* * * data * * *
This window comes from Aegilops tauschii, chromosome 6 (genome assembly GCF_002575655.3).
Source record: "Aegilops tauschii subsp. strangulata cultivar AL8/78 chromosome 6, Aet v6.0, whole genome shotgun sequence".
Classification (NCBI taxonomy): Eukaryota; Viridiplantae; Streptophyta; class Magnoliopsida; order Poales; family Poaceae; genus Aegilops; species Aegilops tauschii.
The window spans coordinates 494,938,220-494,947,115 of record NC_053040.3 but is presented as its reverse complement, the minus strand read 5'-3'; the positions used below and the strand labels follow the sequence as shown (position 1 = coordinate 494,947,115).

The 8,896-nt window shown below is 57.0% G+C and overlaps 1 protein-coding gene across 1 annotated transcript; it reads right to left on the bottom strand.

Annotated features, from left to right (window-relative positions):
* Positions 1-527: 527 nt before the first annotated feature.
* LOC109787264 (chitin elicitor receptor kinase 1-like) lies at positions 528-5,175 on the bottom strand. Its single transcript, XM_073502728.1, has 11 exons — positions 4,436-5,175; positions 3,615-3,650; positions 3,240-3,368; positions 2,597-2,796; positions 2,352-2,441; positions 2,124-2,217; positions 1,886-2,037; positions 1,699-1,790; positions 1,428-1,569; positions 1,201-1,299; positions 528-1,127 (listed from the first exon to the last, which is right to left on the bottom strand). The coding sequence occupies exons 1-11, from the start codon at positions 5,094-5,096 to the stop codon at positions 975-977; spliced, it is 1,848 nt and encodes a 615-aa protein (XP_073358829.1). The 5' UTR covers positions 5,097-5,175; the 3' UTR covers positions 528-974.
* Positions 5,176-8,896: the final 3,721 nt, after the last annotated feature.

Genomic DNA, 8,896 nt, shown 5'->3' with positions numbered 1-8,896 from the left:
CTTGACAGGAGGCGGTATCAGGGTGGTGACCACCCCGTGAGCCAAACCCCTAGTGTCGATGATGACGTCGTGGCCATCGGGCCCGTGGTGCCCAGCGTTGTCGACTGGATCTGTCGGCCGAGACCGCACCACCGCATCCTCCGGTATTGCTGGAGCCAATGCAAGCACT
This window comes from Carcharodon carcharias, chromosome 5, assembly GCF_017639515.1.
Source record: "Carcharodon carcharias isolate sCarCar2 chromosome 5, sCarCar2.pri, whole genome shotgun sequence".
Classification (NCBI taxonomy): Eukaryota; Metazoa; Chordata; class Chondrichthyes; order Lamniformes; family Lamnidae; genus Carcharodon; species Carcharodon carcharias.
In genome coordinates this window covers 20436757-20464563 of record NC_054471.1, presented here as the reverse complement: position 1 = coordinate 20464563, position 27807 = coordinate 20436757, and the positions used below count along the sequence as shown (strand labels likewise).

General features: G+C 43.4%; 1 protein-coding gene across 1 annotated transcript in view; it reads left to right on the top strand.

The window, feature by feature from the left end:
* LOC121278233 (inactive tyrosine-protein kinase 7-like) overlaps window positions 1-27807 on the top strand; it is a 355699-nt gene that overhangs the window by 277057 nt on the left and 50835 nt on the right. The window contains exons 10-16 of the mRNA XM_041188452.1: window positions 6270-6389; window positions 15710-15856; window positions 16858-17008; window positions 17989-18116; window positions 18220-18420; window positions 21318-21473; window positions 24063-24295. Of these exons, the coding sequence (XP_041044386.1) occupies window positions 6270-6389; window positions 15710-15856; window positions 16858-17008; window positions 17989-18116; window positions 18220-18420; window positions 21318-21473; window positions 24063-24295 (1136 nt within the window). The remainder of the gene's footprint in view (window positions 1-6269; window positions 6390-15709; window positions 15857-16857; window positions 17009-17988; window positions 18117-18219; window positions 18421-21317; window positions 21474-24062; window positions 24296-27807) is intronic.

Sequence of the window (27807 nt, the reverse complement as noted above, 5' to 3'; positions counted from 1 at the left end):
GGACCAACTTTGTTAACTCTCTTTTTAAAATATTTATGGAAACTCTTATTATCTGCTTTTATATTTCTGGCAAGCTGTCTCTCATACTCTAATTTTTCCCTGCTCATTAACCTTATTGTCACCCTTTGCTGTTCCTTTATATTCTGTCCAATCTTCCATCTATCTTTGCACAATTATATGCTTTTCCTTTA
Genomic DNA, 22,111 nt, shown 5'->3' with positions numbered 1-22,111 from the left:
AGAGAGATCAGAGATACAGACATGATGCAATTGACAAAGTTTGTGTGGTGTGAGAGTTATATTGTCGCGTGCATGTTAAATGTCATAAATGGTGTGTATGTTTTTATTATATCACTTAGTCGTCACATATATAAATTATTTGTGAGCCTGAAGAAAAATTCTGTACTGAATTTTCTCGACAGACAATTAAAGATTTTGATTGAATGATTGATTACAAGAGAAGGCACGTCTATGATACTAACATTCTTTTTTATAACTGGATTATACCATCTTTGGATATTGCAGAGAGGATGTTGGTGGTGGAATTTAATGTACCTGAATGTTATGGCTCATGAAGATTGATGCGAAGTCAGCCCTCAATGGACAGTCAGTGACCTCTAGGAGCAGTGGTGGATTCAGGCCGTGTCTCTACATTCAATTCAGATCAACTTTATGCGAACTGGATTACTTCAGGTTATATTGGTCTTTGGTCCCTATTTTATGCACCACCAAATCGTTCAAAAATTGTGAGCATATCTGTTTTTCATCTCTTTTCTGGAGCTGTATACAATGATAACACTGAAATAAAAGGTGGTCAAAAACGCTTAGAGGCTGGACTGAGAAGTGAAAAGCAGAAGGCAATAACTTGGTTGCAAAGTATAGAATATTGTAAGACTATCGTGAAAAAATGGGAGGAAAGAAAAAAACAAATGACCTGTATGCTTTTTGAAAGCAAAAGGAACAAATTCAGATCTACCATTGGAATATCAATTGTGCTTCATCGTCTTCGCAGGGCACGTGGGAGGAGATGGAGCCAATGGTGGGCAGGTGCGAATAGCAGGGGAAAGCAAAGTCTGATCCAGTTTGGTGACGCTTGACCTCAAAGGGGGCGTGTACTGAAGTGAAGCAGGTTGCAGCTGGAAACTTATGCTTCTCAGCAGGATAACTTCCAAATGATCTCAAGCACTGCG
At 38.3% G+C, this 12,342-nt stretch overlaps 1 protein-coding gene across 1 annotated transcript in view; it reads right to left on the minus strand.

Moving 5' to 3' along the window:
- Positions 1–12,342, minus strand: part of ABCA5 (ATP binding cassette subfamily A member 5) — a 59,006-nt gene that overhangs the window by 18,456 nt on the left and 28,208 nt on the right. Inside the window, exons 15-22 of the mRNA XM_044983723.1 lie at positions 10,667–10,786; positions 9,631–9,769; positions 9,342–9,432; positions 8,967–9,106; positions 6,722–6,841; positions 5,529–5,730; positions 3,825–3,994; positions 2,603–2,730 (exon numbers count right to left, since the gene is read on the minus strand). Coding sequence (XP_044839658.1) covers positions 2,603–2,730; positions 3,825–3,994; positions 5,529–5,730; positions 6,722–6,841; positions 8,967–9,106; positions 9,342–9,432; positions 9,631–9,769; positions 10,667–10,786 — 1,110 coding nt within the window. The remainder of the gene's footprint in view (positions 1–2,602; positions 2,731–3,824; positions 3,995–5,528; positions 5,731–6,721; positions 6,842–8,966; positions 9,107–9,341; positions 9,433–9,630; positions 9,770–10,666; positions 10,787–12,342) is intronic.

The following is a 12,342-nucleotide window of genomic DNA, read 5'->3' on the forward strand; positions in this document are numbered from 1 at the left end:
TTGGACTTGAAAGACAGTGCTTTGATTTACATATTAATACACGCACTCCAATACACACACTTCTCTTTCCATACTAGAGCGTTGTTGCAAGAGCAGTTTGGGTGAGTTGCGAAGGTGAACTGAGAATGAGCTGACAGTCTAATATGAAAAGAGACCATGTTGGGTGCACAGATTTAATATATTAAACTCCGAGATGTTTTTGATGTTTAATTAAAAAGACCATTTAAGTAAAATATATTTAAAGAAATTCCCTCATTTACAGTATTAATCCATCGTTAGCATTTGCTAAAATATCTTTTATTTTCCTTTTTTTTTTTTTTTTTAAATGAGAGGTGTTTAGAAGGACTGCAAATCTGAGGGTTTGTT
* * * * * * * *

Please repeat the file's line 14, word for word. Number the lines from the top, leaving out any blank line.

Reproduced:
Classification (NCBI taxonomy): Eukaryota; Metazoa; Chordata; class Chondrichthyes; order Lamniformes; family Lamnidae; genus Carcharodon; species Carcharodon carcharias.